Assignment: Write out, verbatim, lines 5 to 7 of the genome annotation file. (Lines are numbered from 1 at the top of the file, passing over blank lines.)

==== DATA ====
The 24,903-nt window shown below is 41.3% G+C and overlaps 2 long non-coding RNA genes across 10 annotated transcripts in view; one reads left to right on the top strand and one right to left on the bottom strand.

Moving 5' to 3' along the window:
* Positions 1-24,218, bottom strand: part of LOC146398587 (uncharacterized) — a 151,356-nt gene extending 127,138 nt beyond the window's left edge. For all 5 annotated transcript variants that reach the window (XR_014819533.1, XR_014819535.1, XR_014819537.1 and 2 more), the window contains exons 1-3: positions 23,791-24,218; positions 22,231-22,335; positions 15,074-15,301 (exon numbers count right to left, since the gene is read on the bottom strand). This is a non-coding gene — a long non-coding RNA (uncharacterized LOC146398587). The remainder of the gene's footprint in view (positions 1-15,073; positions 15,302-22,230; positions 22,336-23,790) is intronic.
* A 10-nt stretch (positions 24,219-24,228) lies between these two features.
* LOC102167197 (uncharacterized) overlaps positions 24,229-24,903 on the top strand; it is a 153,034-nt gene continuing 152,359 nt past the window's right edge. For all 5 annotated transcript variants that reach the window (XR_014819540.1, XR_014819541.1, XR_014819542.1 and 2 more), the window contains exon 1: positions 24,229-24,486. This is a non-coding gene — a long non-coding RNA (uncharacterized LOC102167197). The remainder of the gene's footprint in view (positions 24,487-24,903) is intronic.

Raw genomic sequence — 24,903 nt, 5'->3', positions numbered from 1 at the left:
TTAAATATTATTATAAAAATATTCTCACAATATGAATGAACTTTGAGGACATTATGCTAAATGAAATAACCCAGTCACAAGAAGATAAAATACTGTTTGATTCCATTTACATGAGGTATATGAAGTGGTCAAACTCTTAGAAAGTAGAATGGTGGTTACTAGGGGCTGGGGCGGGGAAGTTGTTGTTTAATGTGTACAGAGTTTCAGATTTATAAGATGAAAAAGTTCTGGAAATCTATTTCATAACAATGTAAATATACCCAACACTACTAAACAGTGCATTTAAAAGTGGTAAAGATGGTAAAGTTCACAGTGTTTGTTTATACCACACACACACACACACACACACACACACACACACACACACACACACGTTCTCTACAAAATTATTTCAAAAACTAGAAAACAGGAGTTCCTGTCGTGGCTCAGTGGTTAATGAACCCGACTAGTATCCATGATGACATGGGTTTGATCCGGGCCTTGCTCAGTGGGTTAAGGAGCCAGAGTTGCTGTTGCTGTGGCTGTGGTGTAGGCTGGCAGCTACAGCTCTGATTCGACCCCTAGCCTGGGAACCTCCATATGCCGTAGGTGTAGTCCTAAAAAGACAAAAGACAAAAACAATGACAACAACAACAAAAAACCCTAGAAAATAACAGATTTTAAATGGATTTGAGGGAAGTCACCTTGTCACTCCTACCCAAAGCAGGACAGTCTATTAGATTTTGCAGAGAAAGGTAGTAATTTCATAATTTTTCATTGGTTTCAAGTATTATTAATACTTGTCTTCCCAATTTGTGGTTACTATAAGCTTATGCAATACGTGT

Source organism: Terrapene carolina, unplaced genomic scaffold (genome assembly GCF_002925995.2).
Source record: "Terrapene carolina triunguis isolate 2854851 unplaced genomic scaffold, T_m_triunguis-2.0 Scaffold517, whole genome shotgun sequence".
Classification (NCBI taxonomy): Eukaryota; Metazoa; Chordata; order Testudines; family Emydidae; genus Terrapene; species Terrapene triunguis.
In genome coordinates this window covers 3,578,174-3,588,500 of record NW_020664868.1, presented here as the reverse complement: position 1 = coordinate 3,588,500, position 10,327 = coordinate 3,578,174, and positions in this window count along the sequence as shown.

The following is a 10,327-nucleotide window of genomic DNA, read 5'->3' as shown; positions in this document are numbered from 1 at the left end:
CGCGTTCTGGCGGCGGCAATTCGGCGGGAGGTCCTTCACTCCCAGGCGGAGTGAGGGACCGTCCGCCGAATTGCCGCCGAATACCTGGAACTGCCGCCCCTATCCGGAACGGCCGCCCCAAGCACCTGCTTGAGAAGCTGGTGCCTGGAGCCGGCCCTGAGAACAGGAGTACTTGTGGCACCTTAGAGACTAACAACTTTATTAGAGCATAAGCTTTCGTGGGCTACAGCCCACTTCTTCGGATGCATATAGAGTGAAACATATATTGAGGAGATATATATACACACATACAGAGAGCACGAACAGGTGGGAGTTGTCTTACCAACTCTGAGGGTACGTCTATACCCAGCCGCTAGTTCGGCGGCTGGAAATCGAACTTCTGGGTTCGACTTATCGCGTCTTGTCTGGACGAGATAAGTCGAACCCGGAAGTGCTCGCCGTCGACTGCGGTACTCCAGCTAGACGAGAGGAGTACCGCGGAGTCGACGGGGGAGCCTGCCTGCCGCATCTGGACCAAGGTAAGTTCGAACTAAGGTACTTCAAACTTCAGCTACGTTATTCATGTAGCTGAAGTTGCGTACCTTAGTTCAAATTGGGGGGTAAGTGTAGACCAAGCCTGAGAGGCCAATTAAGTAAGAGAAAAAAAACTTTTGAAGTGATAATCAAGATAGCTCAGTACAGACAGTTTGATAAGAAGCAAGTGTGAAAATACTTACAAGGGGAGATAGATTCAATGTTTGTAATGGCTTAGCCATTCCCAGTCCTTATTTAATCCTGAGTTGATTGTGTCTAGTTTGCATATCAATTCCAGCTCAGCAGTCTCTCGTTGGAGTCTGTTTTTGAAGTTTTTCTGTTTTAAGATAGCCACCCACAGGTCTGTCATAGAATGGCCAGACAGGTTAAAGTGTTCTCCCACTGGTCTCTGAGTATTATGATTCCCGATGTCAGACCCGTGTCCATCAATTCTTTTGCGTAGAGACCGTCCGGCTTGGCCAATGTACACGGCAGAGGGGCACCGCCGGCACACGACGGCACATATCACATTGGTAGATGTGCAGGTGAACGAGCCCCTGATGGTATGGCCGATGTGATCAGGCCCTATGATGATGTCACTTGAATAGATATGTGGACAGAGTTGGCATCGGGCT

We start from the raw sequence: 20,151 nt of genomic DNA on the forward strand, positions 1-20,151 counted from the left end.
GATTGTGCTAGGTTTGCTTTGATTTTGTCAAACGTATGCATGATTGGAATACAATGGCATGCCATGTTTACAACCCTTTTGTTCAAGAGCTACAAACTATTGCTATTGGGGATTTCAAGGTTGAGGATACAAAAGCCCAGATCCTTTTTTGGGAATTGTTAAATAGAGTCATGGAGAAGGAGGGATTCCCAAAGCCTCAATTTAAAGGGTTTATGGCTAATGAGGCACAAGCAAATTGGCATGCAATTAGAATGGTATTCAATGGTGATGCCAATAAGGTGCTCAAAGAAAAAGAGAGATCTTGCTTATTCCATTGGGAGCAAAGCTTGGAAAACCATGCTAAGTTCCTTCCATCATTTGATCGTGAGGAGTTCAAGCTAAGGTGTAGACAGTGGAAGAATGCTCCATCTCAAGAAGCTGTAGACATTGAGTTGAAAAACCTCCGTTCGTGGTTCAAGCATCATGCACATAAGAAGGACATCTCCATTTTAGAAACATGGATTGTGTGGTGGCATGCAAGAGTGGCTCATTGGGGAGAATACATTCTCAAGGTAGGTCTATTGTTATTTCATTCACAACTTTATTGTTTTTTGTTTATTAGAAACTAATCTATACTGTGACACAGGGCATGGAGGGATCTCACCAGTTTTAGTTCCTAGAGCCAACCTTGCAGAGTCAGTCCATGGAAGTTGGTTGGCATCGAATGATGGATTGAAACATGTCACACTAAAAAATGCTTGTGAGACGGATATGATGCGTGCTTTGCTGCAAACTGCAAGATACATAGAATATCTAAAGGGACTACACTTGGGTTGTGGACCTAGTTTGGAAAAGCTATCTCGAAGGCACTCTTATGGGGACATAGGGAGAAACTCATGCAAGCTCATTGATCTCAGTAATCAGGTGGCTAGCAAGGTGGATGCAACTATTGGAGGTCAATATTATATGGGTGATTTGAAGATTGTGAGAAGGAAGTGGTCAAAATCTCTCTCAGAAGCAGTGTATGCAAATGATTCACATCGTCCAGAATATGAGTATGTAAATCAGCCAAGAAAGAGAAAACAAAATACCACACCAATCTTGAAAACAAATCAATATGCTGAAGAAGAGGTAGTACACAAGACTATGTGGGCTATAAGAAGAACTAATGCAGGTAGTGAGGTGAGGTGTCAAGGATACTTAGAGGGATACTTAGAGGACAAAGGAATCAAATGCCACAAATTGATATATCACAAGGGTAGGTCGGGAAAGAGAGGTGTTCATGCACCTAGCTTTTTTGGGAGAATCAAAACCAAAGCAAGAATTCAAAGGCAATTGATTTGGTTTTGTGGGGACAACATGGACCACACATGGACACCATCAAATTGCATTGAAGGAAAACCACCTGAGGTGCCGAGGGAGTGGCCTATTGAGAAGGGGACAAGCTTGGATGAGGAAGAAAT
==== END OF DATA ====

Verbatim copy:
* LOC102167197 (uncharacterized) overlaps positions 24,229-24,903 on the top strand; it is a 153,034-nt gene continuing 152,359 nt past the window's right edge. For all 5 annotated transcript variants that reach the window (XR_014819540.1, XR_014819541.1, XR_014819542.1 and 2 more), the window contains exon 1: positions 24,229-24,486. This is a non-coding gene — a long non-coding RNA (uncharacterized LOC102167197). The remainder of the gene's footprint in view (positions 24,487-24,903) is intronic.

Raw genomic sequence — 24,903 nt, 5'->3', positions numbered from 1 at the left:
TTAAATATTATTATAAAAATATTCTCACAATATGAATGAACTTTGAGGACATTATGCTAAATGAAATAACCCAGTCACAAGAAGATAAAATACTGTTTGATTCCATTTACATGAGGTATATGAAGTGGTCAAACTCTTAGAAAGTAGAATGGTGGTTACTAGGGGCTGGGGCGGGGAAGTTGTTGTTTAATGTGTACAGAGTTTCAGATTTATAAGATGAAAAAGTTCTGGAAATCTATTTCATAACAATGTAAATATACCCAACACTACTAAACAGTGCATTTAAAAGTGGTAAAGATGGTAAAGTTCACAGTGTTTGTTTATACCACACACACACACACACACACACACACACACACACACACACACACACGTTCTCTACAAAATTATTTCAAAAACTAGAAAACAGGAGTTCCTGTCGTGGCTCAGTGGTTAATGAACCCGACTAGTATCCATGATGACATGGGTTTGATCCGGGCCTTGCTCAGTGGGTTAAGGAGCCAGAGTTGCTGTTGCTGTGGCTGTGGTGTAGGCTGGCAGCTACAGCTCTGATTCGACCCCTAGCCTGGGAACCTCCATATGCCGTAGGTGTAGTCCTAAAAAGACAAAAGACAAAAACAATGACAACAACAACAAAAAACCCTAGAAAATAACAGATTTTAAATGGATTTGAGGGAAGTCACCTTGTCACTCCTACCCAAAGCAGGACAGTCTATTAGATTTTGCAGAGAAAGGTAGTAATTTCATAATTTTTCATTGGTTTCAAGTATTATTAATACTTGTCTTCCCAATTTGTGGTTACTATAAGCTTATGCAATACGTGT